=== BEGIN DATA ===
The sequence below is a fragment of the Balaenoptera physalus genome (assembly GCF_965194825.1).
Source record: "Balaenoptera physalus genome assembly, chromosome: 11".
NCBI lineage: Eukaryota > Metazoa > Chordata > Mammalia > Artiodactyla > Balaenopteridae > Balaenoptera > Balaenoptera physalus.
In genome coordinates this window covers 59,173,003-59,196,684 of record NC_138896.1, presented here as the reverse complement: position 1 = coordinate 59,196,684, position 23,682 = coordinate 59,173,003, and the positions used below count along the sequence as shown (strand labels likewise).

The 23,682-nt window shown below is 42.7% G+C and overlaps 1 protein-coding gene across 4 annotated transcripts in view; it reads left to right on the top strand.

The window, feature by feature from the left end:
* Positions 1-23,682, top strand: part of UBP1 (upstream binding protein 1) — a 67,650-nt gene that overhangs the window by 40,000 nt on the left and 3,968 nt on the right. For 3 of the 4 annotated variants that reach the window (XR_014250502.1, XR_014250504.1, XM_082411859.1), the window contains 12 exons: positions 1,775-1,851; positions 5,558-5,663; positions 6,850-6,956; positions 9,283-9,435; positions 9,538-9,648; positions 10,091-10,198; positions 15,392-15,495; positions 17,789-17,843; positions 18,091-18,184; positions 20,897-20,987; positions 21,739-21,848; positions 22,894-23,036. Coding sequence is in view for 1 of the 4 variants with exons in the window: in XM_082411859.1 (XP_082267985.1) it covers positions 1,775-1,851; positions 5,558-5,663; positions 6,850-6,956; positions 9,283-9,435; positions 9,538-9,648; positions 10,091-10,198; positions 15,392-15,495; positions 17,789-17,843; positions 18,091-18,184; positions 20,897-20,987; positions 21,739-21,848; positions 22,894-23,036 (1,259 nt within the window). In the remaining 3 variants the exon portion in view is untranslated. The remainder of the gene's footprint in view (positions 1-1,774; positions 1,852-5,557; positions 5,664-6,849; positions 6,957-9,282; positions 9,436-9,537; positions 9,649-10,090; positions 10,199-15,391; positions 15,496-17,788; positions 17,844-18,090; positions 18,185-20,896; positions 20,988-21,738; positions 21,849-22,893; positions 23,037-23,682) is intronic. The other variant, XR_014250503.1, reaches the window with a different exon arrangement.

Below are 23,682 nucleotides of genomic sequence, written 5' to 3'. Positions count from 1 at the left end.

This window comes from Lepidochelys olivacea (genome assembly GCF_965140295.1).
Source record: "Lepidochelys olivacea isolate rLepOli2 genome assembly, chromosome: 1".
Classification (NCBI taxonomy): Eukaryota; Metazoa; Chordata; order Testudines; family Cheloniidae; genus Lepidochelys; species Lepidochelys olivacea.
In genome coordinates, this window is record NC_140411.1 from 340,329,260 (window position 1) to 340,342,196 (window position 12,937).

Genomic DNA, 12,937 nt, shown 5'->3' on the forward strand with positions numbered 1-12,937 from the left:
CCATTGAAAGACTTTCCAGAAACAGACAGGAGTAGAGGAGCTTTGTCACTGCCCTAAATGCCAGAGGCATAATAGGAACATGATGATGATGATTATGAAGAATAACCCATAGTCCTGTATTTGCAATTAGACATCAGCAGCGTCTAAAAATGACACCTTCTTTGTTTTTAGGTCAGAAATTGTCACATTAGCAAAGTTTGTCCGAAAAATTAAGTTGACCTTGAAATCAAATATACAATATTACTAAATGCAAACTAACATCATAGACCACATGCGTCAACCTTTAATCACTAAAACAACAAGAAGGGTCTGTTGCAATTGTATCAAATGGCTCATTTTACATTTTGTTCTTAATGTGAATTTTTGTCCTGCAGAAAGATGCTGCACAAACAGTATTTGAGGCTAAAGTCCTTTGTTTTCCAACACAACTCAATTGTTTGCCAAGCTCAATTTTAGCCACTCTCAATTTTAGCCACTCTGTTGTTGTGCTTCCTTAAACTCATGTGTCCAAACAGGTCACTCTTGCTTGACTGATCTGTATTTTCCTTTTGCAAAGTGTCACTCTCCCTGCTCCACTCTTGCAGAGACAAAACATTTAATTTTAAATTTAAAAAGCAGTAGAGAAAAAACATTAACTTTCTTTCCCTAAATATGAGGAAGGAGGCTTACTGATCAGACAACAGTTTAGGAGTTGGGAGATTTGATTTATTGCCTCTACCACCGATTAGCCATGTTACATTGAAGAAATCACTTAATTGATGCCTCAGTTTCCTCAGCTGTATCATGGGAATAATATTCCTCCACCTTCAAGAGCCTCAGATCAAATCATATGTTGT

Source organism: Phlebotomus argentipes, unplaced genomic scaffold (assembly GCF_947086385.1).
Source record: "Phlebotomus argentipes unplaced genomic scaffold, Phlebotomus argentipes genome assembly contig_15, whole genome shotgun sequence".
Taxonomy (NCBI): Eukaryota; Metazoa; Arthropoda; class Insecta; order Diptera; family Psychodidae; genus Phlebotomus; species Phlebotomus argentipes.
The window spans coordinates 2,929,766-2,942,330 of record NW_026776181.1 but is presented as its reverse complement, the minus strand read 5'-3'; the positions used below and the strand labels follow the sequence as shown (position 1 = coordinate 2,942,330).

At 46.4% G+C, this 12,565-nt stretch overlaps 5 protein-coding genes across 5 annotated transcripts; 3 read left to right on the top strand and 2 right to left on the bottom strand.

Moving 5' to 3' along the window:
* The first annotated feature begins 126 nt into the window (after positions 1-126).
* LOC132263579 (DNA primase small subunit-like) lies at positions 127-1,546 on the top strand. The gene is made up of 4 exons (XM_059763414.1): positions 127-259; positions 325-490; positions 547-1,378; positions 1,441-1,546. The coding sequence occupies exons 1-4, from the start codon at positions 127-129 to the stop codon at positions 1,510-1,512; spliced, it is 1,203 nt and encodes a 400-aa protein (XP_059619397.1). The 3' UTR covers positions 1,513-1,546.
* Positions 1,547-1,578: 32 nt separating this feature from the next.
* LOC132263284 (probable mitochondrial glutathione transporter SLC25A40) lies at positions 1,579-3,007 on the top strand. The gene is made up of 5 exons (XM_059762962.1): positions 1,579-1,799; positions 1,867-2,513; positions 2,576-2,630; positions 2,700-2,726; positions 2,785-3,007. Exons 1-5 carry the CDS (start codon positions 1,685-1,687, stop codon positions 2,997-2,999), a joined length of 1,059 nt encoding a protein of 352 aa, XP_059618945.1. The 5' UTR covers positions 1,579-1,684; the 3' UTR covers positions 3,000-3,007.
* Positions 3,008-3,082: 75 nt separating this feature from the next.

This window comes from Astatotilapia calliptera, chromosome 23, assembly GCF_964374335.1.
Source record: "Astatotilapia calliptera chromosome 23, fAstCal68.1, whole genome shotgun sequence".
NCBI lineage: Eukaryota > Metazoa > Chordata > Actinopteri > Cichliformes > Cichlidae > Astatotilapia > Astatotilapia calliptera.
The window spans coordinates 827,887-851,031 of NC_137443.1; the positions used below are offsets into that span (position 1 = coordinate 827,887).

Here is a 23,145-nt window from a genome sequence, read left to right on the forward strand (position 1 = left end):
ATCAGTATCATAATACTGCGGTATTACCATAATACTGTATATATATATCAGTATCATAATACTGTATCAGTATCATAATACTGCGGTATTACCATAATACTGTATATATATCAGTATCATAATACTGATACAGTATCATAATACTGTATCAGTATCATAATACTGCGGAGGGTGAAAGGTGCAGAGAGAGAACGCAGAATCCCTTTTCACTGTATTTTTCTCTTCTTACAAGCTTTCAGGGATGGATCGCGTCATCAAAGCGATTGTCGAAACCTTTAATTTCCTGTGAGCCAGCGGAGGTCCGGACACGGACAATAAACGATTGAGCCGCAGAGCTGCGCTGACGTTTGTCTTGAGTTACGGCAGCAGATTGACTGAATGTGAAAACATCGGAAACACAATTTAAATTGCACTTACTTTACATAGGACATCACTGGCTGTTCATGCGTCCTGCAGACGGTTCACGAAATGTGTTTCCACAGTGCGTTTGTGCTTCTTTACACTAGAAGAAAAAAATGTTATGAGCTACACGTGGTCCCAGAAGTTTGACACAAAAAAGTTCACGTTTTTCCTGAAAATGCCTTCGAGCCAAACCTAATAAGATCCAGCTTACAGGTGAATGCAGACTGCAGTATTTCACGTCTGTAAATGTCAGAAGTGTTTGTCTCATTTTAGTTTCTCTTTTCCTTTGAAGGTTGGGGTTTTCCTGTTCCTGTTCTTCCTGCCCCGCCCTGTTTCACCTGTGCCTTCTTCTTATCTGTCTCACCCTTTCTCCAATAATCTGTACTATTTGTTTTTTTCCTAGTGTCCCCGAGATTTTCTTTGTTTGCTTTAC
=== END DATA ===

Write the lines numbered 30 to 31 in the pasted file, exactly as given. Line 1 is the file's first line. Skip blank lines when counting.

Here is a 23,145-nt window from a genome sequence, read left to right on the forward strand (position 1 = left end):
ATCAGTATCATAATACTGCGGTATTACCATAATACTGTATATATATATCAGTATCATAATACTGTATCAGTATCATAATACTGCGGTATTACCATAATACTGTATATATATCAGTATCATAATACTGATACAGTATCATAATACTGTATCAGTATCATAATACTGCGGAGGGTGAAAGGTGCAGAGAGAGAACGCAGAATCCCTTTTCACTGTATTTTTCTCTTCTTACAAGCTTTCAGGGATGGATCGCGTCATCAAAGCGATTGTCGAAACCTTTAATTTCCTGTGAGCCAGCGGAGGTCCGGACACGGACAATAAACGATTGAGCCGCAGAGCTGCGCTGACGTTTGTCTTGAGTTACGGCAGCAGATTGACTGAATGTGAAAACATCGGAAACACAATTTAAATTGCACTTACTTTACATAGGACATCACTGGCTGTTCATGCGTCCTGCAGACGGTTCACGAAATGTGTTTCCACAGTGCGTTTGTGCTTCTTTACACTAGAAGAAAAAAATGTTATGAGCTACACGTGGTCCCAGAAGTTTGACACAAAAAAGTTCACGTTTTTCCTGAAAATGCCTTCGAGCCAAACCTAATAAGATCCAGCTTACAGGTGAATGCAGACTGCAGTATTTCACGTCTGTAAATGTCAGAAGTGTTTGTCTCATTTTAGTTTCTCTTTTCCTTTGAAGGTTGGGGTTTTCCTGTTCCTGTTCTTCCTGCCCCGCCCTGTTTCACCTGTGCCTTCTTCTTATCTGTCTCACCCTTTCTCCAATAATCTGTACTATTTGTTTTTTTCCTAGTGTCCCCGAGATTTTCTTTGTTTGCTTTAC